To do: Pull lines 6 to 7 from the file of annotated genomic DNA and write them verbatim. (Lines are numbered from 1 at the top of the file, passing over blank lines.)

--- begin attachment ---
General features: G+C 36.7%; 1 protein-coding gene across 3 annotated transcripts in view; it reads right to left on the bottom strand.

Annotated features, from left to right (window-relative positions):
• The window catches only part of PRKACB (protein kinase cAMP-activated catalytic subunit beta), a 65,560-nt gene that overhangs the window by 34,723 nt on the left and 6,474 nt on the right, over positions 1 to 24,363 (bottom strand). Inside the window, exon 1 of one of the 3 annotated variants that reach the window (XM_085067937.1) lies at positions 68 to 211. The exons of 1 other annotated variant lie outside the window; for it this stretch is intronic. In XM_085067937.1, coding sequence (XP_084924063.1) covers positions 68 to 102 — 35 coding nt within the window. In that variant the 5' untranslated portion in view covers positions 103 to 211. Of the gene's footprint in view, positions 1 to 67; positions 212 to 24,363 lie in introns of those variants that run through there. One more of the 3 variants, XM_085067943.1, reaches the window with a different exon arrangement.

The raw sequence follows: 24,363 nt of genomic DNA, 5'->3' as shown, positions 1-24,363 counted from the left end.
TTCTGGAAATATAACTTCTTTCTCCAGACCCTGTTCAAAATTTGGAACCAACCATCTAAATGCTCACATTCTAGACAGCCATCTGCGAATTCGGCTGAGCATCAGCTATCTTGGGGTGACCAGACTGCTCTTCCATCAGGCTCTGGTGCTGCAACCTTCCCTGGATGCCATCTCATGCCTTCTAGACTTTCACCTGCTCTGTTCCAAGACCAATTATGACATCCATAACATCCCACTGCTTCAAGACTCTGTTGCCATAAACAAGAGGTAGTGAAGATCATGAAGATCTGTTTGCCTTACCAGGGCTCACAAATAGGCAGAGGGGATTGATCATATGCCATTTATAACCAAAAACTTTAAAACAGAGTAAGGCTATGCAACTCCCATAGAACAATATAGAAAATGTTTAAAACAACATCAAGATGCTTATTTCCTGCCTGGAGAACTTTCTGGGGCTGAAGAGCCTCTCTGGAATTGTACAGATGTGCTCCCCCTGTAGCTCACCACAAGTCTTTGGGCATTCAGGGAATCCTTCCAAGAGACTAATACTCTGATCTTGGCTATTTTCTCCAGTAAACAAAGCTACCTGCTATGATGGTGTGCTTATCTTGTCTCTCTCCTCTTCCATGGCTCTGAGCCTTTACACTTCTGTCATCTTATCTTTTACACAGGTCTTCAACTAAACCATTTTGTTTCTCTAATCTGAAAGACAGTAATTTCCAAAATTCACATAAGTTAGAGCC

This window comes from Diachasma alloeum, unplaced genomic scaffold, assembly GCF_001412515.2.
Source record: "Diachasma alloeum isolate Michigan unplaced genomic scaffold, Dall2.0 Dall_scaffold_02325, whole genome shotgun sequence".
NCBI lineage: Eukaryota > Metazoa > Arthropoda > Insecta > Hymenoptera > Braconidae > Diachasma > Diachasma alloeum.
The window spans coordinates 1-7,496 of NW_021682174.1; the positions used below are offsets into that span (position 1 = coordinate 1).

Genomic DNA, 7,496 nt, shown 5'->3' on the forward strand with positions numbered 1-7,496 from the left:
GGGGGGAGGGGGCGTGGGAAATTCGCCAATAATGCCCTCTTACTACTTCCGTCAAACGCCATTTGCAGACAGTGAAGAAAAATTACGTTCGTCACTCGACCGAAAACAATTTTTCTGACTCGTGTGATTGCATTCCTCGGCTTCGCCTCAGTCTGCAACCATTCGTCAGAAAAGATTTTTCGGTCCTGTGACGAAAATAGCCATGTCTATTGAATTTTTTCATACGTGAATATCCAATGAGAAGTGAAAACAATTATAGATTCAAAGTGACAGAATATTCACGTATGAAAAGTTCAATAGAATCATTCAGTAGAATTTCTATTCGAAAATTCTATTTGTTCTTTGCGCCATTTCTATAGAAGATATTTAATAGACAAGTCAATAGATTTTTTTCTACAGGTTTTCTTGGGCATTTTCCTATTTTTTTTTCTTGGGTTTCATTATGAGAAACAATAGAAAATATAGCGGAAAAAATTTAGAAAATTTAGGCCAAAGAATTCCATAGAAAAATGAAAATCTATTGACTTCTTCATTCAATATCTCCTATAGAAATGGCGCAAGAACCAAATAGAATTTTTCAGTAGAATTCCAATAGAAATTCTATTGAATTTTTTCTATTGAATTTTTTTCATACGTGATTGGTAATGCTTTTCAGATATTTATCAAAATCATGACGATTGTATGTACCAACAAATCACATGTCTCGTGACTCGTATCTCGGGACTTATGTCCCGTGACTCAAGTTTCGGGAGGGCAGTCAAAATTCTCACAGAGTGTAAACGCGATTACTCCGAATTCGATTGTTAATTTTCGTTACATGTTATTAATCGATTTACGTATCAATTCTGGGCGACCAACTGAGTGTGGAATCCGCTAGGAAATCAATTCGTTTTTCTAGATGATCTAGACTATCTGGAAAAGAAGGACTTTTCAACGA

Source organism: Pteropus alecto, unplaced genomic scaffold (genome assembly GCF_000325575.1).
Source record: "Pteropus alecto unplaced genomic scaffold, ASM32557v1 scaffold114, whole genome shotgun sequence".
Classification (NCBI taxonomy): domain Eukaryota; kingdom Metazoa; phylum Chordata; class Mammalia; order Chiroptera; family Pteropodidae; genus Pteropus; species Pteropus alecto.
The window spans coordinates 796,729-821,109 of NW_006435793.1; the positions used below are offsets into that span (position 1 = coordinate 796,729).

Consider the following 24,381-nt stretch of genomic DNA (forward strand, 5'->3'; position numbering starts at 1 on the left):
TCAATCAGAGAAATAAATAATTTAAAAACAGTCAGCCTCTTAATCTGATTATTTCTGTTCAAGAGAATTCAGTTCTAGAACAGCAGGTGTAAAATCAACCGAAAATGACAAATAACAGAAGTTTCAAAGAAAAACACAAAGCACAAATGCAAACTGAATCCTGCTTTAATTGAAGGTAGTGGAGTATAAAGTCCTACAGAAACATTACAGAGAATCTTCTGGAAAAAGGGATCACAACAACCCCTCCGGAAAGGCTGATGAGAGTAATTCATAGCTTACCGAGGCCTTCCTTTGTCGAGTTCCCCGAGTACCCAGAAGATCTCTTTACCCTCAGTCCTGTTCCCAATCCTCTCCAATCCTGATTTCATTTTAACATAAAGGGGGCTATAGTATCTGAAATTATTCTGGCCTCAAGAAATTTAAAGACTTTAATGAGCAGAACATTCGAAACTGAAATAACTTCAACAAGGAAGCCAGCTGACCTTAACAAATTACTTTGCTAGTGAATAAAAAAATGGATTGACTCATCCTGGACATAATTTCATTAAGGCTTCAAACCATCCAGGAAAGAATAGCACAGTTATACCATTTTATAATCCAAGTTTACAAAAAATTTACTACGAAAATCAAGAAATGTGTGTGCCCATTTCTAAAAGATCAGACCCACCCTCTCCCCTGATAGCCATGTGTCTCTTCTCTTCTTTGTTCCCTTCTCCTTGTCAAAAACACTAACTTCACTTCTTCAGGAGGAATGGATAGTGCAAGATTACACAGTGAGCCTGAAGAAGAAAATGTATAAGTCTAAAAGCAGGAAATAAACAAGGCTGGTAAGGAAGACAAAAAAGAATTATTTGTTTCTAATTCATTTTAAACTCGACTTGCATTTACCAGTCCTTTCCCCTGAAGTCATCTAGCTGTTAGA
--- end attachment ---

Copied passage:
This window comes from Diachasma alloeum, unplaced genomic scaffold, assembly GCF_001412515.2.
Source record: "Diachasma alloeum isolate Michigan unplaced genomic scaffold, Dall2.0 Dall_scaffold_02325, whole genome shotgun sequence".